The Telegraph has reported that scientists have succeeded in growing human bone from stem cells in a laboratory, which they claim may eventually pave the way for patients to have broken bones repaired or replaced with new ones grown outside the body.
The researchers started with stem cells taken from fat tissue. It took around a month to grow them into sections of fully-formed living human bone up to a couple of inches long. The technology, which has been developed along with researchers at the Technion Institute of Research in Israel, uses three dimensional scans of the damaged bone to build a gel-like scaffold that matches the shape.
The first trial in patients is on course to be conducted later this year, by an Israeli biotechnology company Bonus BioGroup that has been working with academics on the technology.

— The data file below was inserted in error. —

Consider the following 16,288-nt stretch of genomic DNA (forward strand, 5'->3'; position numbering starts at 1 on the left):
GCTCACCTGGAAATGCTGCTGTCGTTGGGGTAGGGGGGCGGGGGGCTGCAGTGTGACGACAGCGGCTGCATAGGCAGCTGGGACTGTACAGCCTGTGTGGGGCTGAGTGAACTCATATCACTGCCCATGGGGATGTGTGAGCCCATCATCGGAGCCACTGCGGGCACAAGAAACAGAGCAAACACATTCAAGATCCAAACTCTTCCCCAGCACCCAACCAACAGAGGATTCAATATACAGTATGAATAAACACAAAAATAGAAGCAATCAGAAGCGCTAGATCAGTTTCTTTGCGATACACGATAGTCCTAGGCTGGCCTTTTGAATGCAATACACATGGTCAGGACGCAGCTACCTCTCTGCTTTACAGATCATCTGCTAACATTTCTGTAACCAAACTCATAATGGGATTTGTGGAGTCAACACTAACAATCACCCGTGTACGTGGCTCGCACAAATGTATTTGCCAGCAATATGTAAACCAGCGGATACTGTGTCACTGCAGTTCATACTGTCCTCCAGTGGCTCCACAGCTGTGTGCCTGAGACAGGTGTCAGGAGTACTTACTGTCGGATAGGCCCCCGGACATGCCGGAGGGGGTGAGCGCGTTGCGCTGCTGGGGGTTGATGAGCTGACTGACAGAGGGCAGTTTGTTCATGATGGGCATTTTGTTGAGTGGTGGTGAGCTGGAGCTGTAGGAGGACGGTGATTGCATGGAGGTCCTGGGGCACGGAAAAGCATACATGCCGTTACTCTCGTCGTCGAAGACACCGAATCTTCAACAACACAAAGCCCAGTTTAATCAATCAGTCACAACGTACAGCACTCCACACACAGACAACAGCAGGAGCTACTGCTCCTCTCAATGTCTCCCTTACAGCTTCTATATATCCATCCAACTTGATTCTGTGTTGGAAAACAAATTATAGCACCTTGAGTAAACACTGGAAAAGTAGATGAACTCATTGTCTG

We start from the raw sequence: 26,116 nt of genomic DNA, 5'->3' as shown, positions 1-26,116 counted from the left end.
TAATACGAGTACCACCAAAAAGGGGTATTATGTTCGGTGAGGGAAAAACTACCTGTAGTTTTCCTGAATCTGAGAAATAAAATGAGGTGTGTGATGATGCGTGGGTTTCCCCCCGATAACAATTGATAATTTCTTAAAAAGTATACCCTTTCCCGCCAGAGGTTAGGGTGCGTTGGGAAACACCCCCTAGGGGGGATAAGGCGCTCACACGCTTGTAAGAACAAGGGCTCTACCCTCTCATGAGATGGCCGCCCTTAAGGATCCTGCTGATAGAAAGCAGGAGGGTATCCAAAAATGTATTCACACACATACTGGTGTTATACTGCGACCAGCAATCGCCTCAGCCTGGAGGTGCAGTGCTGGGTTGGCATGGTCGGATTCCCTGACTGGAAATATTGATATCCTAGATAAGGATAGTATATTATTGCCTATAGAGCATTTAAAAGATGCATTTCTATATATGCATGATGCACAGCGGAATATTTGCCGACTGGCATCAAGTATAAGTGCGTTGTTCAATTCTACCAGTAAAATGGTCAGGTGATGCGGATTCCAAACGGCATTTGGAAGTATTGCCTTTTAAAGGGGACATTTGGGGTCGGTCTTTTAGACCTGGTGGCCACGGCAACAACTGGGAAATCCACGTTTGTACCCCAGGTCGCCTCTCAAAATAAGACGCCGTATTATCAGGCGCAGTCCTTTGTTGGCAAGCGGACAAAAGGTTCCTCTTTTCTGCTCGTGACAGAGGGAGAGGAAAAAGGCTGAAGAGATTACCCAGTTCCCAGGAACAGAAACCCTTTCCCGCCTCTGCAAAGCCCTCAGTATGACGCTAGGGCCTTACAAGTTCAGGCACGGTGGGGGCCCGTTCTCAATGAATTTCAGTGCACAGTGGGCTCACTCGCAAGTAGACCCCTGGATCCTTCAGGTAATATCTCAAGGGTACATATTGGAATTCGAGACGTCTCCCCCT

Professor Avinoam Kadouri, head of the scientific advisory board for Bonus BioGroup, said: “There is a need for artificial bones for injuries and in operations…..We use three dimensional structures to fabricate the bone in the right shape and geometry. We can grow these bones outside the body and then transplant it to the patient at the right time”
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